Death is not tragedy; the valiant years Die but to be reborn when fragrant spring Follows the dreary winter; autumn days Cool the hot summer with September winds; Blithe on the heels of blustering March and April Steeped in showers, lo! the tonic May Eternally arrives. About to die, We see ourselves reborn; the wrinkled sire Lives in his blooming grandchild once again; So lives the teacher amid youth reborn That rank on rank interminably moves on Toward structures of a transcendental day.
Stark tragedy is in that living death Which knows not freedom, happiness, and truth With joy of work in tune with sun and stars.
Margaret Coult was the long-time head of Barringer High School’s English department. Louis Ginsberg was one of thousands of Newarkers introduced to poetry through her teaching.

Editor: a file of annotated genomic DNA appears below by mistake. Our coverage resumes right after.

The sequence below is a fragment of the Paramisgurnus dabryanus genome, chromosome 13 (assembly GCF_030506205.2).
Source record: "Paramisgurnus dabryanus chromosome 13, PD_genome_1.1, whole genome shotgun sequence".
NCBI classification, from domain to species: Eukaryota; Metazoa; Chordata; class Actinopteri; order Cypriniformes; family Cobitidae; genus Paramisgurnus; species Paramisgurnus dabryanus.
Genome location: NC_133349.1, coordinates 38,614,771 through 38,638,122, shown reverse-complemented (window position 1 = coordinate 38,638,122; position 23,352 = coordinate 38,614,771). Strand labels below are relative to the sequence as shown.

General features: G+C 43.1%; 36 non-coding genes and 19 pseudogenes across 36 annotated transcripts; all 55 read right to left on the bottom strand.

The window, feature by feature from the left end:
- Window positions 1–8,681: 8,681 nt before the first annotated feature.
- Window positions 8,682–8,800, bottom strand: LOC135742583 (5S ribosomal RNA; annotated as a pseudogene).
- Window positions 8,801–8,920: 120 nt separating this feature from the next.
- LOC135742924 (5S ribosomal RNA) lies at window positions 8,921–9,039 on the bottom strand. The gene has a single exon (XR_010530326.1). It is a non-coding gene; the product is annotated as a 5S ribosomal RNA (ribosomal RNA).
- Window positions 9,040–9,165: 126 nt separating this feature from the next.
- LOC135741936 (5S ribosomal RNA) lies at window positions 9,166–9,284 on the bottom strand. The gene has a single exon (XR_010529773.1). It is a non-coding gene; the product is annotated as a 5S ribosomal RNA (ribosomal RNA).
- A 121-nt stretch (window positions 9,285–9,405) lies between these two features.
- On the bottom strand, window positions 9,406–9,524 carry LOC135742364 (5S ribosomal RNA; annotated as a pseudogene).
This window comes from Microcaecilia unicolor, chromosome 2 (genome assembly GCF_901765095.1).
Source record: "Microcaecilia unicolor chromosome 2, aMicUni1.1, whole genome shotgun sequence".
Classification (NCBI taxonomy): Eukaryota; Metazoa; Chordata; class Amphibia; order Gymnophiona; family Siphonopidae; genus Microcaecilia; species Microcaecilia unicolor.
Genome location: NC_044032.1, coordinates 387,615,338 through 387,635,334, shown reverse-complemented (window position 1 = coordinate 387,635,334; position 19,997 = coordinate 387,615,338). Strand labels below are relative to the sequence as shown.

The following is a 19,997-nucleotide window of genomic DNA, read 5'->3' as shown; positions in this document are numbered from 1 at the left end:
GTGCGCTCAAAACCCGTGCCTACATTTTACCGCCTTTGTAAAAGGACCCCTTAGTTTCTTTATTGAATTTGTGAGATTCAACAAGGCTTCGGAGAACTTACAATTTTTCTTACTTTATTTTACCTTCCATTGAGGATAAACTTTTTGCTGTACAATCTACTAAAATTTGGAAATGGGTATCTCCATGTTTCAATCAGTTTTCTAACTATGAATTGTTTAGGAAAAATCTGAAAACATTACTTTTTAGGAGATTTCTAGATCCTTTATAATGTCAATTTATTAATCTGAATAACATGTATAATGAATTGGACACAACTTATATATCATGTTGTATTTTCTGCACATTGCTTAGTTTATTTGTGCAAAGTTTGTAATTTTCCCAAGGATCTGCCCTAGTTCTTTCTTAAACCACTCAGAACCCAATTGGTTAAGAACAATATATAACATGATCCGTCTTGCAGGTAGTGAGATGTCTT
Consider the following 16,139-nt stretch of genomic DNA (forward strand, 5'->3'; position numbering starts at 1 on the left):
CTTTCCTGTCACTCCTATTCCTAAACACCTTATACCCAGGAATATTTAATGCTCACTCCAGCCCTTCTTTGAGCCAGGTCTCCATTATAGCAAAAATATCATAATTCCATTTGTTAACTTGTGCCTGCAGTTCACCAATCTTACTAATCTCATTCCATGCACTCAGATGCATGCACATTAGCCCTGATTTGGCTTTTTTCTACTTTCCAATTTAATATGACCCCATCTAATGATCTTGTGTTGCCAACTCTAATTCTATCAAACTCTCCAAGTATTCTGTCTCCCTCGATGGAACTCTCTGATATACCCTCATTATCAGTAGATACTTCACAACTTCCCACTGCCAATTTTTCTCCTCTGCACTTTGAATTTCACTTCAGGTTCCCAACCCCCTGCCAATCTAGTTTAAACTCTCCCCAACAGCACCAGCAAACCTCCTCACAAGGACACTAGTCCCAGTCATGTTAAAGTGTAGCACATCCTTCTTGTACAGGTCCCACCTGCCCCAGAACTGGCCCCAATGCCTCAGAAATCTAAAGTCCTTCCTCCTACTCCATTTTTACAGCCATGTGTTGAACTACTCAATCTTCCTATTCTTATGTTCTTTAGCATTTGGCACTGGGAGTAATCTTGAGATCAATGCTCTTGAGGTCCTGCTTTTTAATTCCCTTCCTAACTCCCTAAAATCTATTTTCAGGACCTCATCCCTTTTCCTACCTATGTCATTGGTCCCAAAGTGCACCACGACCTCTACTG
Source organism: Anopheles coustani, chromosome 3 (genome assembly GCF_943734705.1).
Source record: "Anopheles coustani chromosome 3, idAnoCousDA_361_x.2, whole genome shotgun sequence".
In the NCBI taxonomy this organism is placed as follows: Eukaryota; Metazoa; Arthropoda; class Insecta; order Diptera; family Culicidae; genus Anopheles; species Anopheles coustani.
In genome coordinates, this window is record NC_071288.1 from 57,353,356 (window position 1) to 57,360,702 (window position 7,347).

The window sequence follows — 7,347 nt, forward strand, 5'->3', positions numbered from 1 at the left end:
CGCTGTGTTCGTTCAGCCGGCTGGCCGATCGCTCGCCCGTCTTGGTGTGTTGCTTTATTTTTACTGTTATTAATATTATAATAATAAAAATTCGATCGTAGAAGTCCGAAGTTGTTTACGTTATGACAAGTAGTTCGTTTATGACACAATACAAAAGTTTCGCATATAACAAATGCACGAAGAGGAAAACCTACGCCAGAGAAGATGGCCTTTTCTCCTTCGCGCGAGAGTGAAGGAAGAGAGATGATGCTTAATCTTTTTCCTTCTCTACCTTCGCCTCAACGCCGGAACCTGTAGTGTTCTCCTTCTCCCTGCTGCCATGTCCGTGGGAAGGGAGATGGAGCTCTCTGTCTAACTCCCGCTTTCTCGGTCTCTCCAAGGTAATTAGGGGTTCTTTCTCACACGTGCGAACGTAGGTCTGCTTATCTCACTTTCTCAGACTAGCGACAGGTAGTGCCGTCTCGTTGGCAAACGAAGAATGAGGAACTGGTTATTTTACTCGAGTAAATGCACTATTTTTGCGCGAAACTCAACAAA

Another of Coult’s students, William Lewin taught English at Central High School when this tribute to Coult appeared in the Newark Evening News of June 26, 1930, a few days after her death.
My purse is thin tonight, and O the rain Weeps down in torrents, and the east wind sighs, Bidding the naughty world to lachrymize For all the teacher’s horrid, unpaid pain, His check book’s anguish, and the dolorous train Of mental sufferings that agonize The devotee of youth before whose eyes Rises the Vision of the Raise in vain!
Pour then, ye torrents, and ye winds complain! Fair weather would be bittersweet to me And all the loveliness of sunny skies A heartache. O let sun and stars disdain To look on men till taxing gods devise A cure for all the teacher’s misery!
An English teacher at Central High School when this poem—pseudonymously signed “A mere pedagogue”—appeared in the Newark Evening News of February 22, 1919, William Lewin later served as president of the Schoolmen’s Club, which raised funds to place historic markers around the city. He authored pamphlets on historic subjects, and promoted the educational value of motion pictures both in Newark and nationally.